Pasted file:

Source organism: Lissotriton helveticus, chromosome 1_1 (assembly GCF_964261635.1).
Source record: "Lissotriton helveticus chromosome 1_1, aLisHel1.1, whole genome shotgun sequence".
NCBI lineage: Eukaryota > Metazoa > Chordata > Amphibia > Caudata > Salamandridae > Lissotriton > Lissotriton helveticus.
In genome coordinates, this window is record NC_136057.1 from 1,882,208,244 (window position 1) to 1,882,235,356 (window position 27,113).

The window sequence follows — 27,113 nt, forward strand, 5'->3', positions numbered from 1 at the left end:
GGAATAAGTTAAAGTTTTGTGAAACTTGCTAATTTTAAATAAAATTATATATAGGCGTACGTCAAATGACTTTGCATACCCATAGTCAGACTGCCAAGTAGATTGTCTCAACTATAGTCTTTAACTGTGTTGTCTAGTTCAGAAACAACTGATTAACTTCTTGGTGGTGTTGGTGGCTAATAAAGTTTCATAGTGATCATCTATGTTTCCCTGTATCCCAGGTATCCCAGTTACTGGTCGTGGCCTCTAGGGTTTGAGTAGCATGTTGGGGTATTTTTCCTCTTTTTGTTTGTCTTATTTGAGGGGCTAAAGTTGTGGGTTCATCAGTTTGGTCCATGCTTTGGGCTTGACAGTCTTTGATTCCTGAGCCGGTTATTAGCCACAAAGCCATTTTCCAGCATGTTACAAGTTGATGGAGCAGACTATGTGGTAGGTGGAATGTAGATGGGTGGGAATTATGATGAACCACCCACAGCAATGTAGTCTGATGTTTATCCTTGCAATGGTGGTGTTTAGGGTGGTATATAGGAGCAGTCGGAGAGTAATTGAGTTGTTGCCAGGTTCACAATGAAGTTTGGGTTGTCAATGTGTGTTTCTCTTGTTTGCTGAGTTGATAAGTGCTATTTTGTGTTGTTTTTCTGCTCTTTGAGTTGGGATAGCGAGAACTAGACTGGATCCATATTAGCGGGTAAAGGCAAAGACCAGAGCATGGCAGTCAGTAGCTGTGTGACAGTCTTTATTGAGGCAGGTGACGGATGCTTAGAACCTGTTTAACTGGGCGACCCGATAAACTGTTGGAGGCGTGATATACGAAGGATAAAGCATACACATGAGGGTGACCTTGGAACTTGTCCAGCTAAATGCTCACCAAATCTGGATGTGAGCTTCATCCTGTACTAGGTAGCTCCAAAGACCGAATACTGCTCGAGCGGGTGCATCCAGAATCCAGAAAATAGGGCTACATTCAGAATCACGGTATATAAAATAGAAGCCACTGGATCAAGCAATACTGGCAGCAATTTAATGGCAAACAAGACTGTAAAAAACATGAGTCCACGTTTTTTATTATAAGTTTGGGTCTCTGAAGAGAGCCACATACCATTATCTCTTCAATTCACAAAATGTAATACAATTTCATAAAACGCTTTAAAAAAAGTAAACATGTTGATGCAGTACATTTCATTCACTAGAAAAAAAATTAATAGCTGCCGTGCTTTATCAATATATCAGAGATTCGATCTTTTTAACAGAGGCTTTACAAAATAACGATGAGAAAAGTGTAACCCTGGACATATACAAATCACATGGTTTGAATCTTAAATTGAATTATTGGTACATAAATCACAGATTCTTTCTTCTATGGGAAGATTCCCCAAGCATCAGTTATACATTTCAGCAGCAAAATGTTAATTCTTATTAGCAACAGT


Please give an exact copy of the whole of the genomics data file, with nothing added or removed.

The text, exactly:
Source organism: Lissotriton helveticus, chromosome 1_1 (assembly GCF_964261635.1).
Source record: "Lissotriton helveticus chromosome 1_1, aLisHel1.1, whole genome shotgun sequence".
NCBI lineage: Eukaryota > Metazoa > Chordata > Amphibia > Caudata > Salamandridae > Lissotriton > Lissotriton helveticus.
In genome coordinates, this window is record NC_136057.1 from 1,882,208,244 (window position 1) to 1,882,235,356 (window position 27,113).

The window sequence follows — 27,113 nt, forward strand, 5'->3', positions numbered from 1 at the left end:
GGAATAAGTTAAAGTTTTGTGAAACTTGCTAATTTTAAATAAAATTATATATAGGCGTACGTCAAATGACTTTGCATACCCATAGTCAGACTGCCAAGTAGATTGTCTCAACTATAGTCTTTAACTGTGTTGTCTAGTTCAGAAACAACTGATTAACTTCTTGGTGGTGTTGGTGGCTAATAAAGTTTCATAGTGATCATCTATGTTTCCCTGTATCCCAGGTATCCCAGTTACTGGTCGTGGCCTCTAGGGTTTGAGTAGCATGTTGGGGTATTTTTCCTCTTTTTGTTTGTCTTATTTGAGGGGCTAAAGTTGTGGGTTCATCAGTTTGGTCCATGCTTTGGGCTTGACAGTCTTTGATTCCTGAGCCGGTTATTAGCCACAAAGCCATTTTCCAGCATGTTACAAGTTGATGGAGCAGACTATGTGGTAGGTGGAATGTAGATGGGTGGGAATTATGATGAACCACCCACAGCAATGTAGTCTGATGTTTATCCTTGCAATGGTGGTGTTTAGGGTGGTATATAGGAGCAGTCGGAGAGTAATTGAGTTGTTGCCAGGTTCACAATGAAGTTTGGGTTGTCAATGTGTGTTTCTCTTGTTTGCTGAGTTGATAAGTGCTATTTTGTGTTGTTTTTCTGCTCTTTGAGTTGGGATAGCGAGAACTAGACTGGATCCATATTAGCGGGTAAAGGCAAAGACCAGAGCATGGCAGTCAGTAGCTGTGTGACAGTCTTTATTGAGGCAGGTGACGGATGCTTAGAACCTGTTTAACTGGGCGACCCGATAAACTGTTGGAGGCGTGATATACGAAGGATAAAGCATACACATGAGGGTGACCTTGGAACTTGTCCAGCTAAATGCTCACCAAATCTGGATGTGAGCTTCATCCTGTACTAGGTAGCTCCAAAGACCGAATACTGCTCGAGCGGGTGCATCCAGAATCCAGAAAATAGGGCTACATTCAGAATCACGGTATATAAAATAGAAGCCACTGGATCAAGCAATACTGGCAGCAATTTAATGGCAAACAAGACTGTAAAAAACATGAGTCCACGTTTTTTATTATAAGTTTGGGTCTCTGAAGAGAGCCACATACCATTATCTCTTCAATTCACAAAATGTAATACAATTTCATAAAACGCTTTAAAAAAAGTAAACATGTTGATGCAGTACATTTCATTCACTAGAAAAAAAATTAATAGCTGCCGTGCTTTATCAATATATCAGAGATTCGATCTTTTTAACAGAGGCTTTACAAAATAACGATGAGAAAAGTGTAACCCTGGACATATACAAATCACATGGTTTGAATCTTAAATTGAATTATTGGTACATAAATCACAGATTCTTTCTTCTATGGGAAGATTCCCCAAGCATCAGTTATACATTTCAGCAGCAAAATGTTAATTCTTATTAGCAACAGT